imrb international

In the time that it took IMRB to launch its Web Audience Measurement (WAM) system for analyzing usage of the Internet in India – we’d reported about its plans two years ago – much has changed: Comscore appears to have gained acceptance in India, Komli Media launched Vizisense and later introduced a freemium model. Nielsen hasn’t yet launched its own audience measurement product, and the space for an authoritative audience measurement system in India is still up for grabs.

WAN does a few firsts – it introduces the concept of WRP’s, or Web Rating Points, tracks time on site and “exposure”, which will be of relevance to display advertisers, and is also able to track instant messenger usage. But, it has its limitations. We spoke at length with Balendu Shrivastava, Group Business Director, IMRB, who has spent over two years on this product.

MediaNama: How does WAM Work?
Shrivastava: WAM is a true measurement of the Internet audience, and we’re using Panel information. Through the panel, we’re completely capturing the entire Internet usage that a person does, across browsers. It is not limited to Internet Explorer, Firefox or Chrome alone, and tracks Internet usage across browsers and across messengers, because we’re not embeding a software on the browser. It’s an exe file given to a panelist, and he just has to run that file. Every time he starts his computer, we start getting the data from the panelist. Our software is a completely independent entity, present in the network layer, pulling in data from there. Anything going to the Internet, we will tap into it.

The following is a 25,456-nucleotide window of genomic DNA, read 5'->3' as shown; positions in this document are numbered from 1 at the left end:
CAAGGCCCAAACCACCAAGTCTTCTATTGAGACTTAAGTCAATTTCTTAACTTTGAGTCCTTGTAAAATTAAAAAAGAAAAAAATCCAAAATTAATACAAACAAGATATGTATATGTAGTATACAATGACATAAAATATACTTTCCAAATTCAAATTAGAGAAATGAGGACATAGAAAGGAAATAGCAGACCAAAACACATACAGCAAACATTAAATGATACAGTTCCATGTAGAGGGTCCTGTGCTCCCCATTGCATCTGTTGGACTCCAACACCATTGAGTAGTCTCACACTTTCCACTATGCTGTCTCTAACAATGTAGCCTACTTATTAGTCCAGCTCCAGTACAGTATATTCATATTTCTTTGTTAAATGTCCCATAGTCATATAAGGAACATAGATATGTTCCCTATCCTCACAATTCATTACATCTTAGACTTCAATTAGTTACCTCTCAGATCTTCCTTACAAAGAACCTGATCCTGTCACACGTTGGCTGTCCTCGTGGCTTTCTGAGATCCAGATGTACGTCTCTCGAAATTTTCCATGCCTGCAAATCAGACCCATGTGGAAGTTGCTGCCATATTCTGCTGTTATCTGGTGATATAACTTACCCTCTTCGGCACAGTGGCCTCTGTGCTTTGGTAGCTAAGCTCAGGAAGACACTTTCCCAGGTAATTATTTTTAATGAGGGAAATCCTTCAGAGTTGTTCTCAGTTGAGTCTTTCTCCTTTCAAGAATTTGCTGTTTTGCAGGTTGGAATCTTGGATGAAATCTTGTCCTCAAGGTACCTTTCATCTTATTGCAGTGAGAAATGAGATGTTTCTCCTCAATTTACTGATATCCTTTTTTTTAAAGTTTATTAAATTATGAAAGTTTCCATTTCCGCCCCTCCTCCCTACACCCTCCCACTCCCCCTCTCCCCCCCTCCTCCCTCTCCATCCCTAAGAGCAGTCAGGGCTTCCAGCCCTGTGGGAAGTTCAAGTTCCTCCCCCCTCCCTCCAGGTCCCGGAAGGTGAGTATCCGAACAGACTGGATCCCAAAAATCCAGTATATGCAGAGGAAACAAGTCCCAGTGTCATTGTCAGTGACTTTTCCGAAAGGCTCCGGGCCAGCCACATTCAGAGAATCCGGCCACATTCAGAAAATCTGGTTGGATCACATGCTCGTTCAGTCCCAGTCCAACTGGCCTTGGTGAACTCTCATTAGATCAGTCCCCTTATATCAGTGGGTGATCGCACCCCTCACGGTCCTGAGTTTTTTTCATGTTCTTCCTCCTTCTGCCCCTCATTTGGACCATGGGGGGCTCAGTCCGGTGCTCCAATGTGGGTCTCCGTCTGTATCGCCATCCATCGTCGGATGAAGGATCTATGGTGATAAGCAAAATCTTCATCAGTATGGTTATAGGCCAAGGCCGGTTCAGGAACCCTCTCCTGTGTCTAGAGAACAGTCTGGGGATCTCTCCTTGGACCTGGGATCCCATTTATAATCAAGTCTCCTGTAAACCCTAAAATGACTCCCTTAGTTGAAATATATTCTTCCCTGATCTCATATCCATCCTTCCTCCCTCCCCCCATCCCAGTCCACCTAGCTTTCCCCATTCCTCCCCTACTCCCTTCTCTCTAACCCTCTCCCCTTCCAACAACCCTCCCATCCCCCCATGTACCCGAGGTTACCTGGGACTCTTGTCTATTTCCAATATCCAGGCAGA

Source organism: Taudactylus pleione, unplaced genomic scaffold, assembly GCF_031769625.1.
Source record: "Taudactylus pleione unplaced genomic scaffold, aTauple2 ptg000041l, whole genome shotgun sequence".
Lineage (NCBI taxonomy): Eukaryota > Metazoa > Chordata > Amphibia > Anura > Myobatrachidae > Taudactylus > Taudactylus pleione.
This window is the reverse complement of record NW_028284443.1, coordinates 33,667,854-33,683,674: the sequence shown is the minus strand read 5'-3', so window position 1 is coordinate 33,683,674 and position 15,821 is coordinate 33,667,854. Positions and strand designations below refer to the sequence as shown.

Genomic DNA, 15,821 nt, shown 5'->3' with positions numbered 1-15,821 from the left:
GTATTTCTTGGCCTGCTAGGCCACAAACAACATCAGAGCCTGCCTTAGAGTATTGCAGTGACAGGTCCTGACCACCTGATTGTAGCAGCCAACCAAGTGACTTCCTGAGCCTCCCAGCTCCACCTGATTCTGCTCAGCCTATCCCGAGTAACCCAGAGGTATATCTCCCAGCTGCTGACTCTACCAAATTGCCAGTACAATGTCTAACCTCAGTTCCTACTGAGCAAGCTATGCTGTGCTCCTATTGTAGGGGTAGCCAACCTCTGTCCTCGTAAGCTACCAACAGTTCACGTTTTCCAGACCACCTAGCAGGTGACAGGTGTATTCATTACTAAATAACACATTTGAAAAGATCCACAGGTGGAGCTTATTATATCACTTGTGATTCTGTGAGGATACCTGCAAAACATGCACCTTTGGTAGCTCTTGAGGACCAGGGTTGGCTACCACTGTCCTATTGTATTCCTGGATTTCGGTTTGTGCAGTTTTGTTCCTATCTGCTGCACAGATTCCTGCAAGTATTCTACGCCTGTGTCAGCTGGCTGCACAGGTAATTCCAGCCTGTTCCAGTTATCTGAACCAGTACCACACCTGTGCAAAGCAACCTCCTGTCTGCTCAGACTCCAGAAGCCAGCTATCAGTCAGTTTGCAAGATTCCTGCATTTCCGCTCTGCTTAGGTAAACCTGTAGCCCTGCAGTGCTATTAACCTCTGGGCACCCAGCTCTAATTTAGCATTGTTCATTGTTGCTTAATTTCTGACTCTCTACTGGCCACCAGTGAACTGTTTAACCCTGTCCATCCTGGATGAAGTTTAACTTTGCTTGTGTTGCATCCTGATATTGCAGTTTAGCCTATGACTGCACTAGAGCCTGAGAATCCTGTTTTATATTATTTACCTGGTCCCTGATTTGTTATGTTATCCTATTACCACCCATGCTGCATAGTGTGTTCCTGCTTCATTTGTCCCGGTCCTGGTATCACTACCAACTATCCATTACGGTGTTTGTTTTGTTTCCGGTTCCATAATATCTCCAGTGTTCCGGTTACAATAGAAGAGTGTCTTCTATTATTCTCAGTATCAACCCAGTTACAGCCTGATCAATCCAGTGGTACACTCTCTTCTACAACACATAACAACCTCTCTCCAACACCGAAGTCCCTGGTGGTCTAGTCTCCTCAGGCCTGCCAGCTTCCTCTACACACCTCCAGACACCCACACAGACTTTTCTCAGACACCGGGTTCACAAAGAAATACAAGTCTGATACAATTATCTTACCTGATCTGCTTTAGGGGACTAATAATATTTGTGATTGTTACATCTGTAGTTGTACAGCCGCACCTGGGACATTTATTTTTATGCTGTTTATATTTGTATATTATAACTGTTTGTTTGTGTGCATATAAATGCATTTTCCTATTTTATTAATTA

MediaNama: With the panel, aren’t you missing out on the office usage? Will a user install this in his office computer? What about cybercafe usage?
Shrivastava: The moment we think about offices, we start to think about Infosys and TCS. If you look at it in terms of number of establishments with computers and Internet, 80% of these are SME’s. So I completely accept that my software will be thrown out by large companies, even though it is completely secure, verified by Verisign, and follows the WPP privacy policies. I still understand that this kind of software would not be placed in a banking environment or a very large software company.